The Hobbit Study Guide Chapters 11-15 Chapter 11: On the Doorstep

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The Hobbit Study Guide Chapters 11-15

Chapter 11: On the Doorstep

1. Why do the company’s spirits droop at the beginning of Chapter 11?



The landscape becomes gloomy and depressing. Dark birds follow them. Winter is coming and the signs of the old desolation brought by the dragon are evident everywhere.


2. What further discouragements do the adventurers face after they finally find the door?




Their tools are useless in opening the door.

3. How do the travelers get the door open at last?



An old thrush reminds Bilbo of Elrond’s advise about the thrush knocking. When the thrush trills, a piece of the rock on the door flakes off and a keyhole is revealed.


Chapter 12: Inside Information

4. Why does Tolkien describe Bilbo’s final steps down the tunnel as “the bravest thing he ever did”?



The fear of the unknown is often worse than the known. Bilbo knows he is about to encounter Smaug, but he doesn’t know what to expect. Still, he continues on into the tunnel.

5. How does Tolkein create suspense in his description of the dragon?


Tolkien reveals details about the dragon little by little. Drawing out the information about Smaug creates greater suspense than telling all information at one time.

6. What is Bilbo’s chief thought after he steals the cup? What does this thought reveal about his character?



He has been trying to prove his worth to the dwarves during the trip. He thinks, ”I’ve done it! This will show them!” Though he cares about his friends, his thoughts show that he has a desire to triumph over them and prove their thoughts of him are unfair.

7. What has Smaug guessed about Bilbo’s mission? What still puzzles the dragon?



Smaug knows that Bilbo is a thief working with the dwarves. Bilbo’s description of “barrel-rider” leads the dragon to believe that Lake-town is involved in the scheme. Smaug is still puzzled at what Bilbo is since Bilbo is wearing the ring and Smaug has never sniffed a hobbit before.

8. How does Smaug describe himself to Bilbo?



Smaug uses figurative language to convey the sense of power and terror he possesses.

9. What do Bilbo’s final words to Smaug show about his character development?

Success breeds confidence, and confidence sometimes leads to arrogance. Biblo’s final words are sassy causing an angry reaction from the dragon. The burn from the dragon serves as a reminder that there are dangers of overconfidence.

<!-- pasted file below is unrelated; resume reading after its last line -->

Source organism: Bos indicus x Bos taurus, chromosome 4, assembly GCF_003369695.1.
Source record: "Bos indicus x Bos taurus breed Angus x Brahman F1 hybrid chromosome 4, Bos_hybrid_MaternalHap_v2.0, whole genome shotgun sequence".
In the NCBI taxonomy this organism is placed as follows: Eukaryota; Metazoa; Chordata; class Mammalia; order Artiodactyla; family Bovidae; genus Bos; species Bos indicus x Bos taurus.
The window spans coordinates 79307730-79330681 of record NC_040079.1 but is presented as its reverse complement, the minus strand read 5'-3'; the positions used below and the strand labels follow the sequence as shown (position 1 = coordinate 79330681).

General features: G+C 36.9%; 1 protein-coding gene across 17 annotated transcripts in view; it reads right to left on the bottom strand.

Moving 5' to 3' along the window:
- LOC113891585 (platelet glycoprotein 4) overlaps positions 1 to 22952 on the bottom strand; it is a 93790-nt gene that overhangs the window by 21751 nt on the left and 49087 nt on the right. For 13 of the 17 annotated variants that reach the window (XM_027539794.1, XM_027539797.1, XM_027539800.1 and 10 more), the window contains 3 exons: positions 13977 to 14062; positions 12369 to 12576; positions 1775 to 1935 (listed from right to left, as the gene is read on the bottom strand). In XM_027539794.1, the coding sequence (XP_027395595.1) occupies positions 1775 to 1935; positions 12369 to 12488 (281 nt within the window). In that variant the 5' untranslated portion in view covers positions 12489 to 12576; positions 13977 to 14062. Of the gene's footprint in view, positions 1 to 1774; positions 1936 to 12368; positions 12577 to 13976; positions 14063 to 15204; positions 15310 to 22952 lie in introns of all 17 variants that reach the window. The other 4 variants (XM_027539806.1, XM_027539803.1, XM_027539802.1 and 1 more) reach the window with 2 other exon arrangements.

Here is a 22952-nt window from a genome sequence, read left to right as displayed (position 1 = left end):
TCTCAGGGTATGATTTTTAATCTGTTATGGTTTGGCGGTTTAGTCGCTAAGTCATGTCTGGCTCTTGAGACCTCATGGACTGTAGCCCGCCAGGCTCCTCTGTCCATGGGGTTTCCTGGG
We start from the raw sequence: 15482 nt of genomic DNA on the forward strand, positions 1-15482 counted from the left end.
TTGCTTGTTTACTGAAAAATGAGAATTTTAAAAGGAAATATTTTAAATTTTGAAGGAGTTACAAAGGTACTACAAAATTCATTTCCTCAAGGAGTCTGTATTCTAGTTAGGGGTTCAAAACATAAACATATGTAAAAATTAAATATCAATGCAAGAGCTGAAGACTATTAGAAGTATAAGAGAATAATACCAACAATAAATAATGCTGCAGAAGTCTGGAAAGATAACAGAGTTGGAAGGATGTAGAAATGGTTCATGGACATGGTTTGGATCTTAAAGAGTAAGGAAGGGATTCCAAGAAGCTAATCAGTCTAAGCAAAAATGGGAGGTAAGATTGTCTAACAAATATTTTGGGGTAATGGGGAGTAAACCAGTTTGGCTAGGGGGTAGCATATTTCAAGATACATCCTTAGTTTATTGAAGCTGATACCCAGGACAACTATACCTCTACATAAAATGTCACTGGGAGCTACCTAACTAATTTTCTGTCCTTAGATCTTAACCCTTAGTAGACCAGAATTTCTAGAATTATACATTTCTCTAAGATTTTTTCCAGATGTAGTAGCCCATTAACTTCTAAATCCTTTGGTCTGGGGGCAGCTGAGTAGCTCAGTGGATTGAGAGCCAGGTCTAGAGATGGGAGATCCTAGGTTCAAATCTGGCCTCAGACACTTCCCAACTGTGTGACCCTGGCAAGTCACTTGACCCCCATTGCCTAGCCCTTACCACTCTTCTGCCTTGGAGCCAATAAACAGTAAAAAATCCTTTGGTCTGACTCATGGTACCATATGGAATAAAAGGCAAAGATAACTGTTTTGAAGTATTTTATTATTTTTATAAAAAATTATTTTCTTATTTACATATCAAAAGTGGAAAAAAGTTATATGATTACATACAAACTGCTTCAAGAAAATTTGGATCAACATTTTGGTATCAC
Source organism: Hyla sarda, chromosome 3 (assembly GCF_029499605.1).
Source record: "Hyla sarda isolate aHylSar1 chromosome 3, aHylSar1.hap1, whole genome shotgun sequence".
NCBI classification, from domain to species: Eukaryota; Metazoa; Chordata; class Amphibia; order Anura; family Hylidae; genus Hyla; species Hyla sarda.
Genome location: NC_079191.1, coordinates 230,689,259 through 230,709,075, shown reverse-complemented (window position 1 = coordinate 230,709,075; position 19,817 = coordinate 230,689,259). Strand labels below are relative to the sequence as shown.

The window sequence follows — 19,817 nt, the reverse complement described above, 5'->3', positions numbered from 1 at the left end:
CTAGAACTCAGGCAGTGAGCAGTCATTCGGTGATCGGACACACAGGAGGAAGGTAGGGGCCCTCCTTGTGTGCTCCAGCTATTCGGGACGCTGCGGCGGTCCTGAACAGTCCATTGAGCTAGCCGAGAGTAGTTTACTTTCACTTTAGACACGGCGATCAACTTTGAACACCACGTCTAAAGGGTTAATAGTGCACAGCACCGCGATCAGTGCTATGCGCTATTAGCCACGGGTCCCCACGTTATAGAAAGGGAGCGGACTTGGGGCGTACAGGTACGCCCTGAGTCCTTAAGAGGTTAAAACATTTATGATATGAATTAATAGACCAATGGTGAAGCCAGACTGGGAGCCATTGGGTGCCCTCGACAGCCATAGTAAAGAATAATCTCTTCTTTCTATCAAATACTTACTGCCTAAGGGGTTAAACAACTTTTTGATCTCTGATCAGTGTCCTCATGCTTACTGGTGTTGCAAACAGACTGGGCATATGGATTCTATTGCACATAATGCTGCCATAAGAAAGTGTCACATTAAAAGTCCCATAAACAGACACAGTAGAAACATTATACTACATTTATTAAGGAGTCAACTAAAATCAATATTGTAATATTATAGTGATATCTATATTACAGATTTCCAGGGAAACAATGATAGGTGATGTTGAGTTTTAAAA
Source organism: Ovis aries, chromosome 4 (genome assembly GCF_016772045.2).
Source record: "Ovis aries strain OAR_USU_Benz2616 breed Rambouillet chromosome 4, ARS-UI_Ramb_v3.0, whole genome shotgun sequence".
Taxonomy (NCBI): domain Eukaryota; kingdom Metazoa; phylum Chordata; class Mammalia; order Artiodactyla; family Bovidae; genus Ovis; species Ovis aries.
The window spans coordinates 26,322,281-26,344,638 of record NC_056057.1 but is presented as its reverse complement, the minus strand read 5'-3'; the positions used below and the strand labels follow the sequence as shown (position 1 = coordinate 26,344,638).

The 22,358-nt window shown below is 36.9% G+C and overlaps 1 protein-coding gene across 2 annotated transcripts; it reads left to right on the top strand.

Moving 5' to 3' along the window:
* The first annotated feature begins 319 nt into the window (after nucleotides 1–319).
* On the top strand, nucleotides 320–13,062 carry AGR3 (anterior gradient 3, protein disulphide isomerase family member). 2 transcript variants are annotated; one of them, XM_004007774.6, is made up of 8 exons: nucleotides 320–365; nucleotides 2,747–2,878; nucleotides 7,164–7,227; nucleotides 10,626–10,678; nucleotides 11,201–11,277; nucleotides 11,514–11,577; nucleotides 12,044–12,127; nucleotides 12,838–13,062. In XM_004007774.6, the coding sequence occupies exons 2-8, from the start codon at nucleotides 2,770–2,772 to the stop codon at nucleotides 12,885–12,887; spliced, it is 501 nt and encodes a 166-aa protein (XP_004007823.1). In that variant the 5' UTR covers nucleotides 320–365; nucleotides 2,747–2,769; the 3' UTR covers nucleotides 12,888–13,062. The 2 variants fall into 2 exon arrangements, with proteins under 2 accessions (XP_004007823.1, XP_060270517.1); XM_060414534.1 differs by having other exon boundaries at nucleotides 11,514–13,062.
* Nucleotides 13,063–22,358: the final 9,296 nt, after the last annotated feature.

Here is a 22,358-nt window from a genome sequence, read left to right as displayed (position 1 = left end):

10. What is the Arkenstone?

The beautiful white gem at the heart of the Lonely Mountain. It is the treasure in Smaug’s lair that Thorin and the dwarves value highly.


Chapter 13: Not at Home

11. What plan does Bilbo propose when the dwarves discover that the door is blocked? What does Bilbo’s proposal and his execution of that plan reveal about him?



Bilbo suggests that all the dwarves come with him into the dragon’s lair. The only way out is through the lair and they are not sure if the dragon is even there. Bilbo offers the plan with logic and calm courage. This is in contrast to his previous behavior of being flustered in tight situations. He leads the dwarves through the tunnel and offers warnings/guidance, which demonstrates his courage.

12. What does Bilbo find as he investigates the treasure hoard alone? What does he do with this object, and how does he justify his actions?



Bilbo finds the Arkenstone. He is dazzled by the gem and pockets it. He justifies his action to himself by recalling the dwarves’ words that he could pick his own share of the treasure. However, Biblo realizes that the offer probably doesn’t include the Arkenstone.

13. What finally caused the dwarves to step into Smaug’s den?



Startled by a bat, Bilbo drops his torch. He calls for help since the cave is totally dark. The dwarves set out to rescue the hobbit.

14. How does the treasure affect the various members of the company?



The dwarves are caught up in the “bewitchment of the hoard”. They are so consumed with the treasure, they forget their fear of Smaug. However, Bilbo is not as taken with the treasure as the dwarves.

15. Why do the travelers leave the Front Gate? Where do they decide to make camp?